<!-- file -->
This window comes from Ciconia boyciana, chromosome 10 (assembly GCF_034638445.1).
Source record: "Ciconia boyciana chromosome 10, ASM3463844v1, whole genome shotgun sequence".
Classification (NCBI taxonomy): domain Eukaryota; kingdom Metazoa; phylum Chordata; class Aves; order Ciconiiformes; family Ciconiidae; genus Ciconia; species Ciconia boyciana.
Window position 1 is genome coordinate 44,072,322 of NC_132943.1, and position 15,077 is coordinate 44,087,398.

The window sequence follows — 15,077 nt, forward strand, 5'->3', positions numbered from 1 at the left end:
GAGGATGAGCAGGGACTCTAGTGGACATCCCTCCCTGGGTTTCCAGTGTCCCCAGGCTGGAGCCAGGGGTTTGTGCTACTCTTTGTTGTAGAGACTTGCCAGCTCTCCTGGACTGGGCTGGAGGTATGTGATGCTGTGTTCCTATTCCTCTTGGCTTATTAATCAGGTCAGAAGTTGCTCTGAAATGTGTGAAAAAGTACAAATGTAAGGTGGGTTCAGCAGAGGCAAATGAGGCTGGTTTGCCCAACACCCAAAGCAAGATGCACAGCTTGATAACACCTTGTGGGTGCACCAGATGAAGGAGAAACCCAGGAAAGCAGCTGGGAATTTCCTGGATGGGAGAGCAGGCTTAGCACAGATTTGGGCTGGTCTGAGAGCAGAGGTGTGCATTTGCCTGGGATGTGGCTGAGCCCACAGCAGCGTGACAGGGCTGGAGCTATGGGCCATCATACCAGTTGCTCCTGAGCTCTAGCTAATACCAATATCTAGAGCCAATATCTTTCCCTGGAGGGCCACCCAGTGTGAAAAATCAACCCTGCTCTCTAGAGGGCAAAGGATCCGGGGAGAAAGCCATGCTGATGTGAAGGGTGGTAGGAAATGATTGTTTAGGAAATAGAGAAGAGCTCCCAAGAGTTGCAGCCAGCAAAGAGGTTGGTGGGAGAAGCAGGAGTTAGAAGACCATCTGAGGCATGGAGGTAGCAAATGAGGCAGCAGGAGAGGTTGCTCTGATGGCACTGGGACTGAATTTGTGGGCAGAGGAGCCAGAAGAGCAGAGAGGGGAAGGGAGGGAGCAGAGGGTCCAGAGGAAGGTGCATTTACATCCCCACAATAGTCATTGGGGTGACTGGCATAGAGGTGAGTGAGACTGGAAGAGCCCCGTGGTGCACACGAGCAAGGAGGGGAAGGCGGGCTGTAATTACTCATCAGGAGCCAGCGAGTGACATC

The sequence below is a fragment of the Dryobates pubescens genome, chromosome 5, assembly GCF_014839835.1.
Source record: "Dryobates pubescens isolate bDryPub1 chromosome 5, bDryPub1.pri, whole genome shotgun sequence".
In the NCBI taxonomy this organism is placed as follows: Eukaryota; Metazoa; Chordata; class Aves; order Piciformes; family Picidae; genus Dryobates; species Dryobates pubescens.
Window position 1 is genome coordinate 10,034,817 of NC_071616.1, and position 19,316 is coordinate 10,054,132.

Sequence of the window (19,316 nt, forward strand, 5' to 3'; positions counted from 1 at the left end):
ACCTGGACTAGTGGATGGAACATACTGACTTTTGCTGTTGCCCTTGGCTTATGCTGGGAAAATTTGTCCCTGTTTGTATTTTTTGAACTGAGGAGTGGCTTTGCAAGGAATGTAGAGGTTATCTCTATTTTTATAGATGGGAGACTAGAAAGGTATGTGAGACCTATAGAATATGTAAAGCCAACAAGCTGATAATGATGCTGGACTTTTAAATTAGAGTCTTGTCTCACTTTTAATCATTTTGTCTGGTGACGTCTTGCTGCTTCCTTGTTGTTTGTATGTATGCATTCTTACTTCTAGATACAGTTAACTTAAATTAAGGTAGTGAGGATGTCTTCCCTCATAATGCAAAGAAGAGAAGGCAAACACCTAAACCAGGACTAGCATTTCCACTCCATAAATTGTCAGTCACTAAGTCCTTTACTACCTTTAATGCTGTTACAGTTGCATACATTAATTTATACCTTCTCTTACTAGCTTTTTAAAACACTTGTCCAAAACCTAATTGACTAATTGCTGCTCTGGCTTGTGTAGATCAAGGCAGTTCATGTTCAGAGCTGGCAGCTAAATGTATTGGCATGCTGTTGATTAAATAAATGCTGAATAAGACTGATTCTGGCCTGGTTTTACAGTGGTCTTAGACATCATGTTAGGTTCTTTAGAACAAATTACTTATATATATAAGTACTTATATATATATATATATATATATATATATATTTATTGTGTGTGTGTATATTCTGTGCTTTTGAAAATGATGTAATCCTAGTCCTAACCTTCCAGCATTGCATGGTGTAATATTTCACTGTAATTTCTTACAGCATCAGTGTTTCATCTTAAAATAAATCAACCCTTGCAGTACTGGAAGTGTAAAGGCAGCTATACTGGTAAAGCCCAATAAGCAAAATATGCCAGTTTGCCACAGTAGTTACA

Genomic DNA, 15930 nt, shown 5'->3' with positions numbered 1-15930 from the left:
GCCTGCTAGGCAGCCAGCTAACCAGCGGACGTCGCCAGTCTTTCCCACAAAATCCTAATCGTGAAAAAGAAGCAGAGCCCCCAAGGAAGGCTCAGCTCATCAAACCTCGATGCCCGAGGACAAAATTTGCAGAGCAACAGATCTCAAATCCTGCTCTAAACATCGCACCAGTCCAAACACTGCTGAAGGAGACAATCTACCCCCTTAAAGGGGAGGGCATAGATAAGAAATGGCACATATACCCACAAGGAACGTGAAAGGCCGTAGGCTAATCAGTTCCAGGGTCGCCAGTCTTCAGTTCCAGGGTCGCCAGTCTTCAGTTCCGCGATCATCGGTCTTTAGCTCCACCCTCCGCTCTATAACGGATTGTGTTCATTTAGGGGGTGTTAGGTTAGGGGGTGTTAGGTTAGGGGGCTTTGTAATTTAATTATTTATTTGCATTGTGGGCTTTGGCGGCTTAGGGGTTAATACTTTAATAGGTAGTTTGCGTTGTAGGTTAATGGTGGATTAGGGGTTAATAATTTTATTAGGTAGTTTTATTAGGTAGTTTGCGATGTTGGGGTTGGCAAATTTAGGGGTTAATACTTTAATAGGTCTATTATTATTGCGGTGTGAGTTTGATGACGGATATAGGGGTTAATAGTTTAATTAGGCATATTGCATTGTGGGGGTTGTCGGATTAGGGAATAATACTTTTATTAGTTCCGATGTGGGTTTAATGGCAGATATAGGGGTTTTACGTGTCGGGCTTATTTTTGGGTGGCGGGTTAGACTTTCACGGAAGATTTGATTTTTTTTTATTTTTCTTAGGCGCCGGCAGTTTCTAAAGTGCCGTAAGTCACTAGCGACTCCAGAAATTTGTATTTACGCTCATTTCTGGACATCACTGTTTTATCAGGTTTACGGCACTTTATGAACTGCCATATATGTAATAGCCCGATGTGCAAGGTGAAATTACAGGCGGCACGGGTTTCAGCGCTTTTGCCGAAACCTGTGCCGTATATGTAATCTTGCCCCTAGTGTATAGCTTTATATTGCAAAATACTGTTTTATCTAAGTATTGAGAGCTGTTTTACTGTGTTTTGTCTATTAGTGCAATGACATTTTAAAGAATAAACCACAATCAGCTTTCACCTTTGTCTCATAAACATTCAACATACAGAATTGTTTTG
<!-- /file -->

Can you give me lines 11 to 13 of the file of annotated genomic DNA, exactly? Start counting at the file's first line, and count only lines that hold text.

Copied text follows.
Sequence of the window (19,316 nt, forward strand, 5' to 3'; positions counted from 1 at the left end):
ACCTGGACTAGTGGATGGAACATACTGACTTTTGCTGTTGCCCTTGGCTTATGCTGGGAAAATTTGTCCCTGTTTGTATTTTTTGAACTGAGGAGTGGCTTTGCAAGGAATGTAGAGGTTATCTCTATTTTTATAGATGGGAGACTAGAAAGGTATGTGAGACCTATAGAATATGTAAAGCCAACAAGCTGATAATGATGCTGGACTTTTAAATTAGAGTCTTGTCTCACTTTTAATCATTTTGTCTGGTGACGTCTTGCTGCTTCCTTGTTGTTTGTATGTATGCATTCTTACTTCTAGATACAGTTAACTTAAATTAAGGTAGTGAGGATGTCTTCCCTCATAATGCAAAGAAGAGAAGGCAAACACCTAAACCAGGACTAGCATTTCCACTCCATAAATTGTCAGTCACTAAGTCCTTTACTACCTTTAATGCTGTTACAGTTGCATACATTAATTTATACCTTCTCTTACTAGCTTTTTAAAACACTTGTCCAAAACCTAATTGACTAATTGCTGCTCTGGCTTGTGTAGATCAAGGCAGTTCATGTTCAGAGCTGGCAGCTAAATGTATTGGCATGCTGTTGATTAAATAAATGCTGAATAAGACTGATTCTGGCCTGGTTTTACAGTGGTCTTAGACATCATGTTAGGTTCTTTAGAACAAATTACTTATATATATAAGTACTTATATATATATATATATATATATATATATATTTATTGTGTGTGTGTATATTCTGTGCTTTTGAAAATGATGTAATCCTAGTCCTAACCTTCCAGCATTGCATGGTGTAATATTTCACTGTAATTTCTTACAGCATCAGTGTTTCATCTTAAAATAAATCAACCCTTGCAGTACTGGAAGTGTAAAGGCAGCTATACTGGTAAAGCCCAATAAGCAAAATATGCCAGTTTGCCACAGTAGTTACA

Genomic DNA, 15930 nt, shown 5'->3' with positions numbered 1-15930 from the left: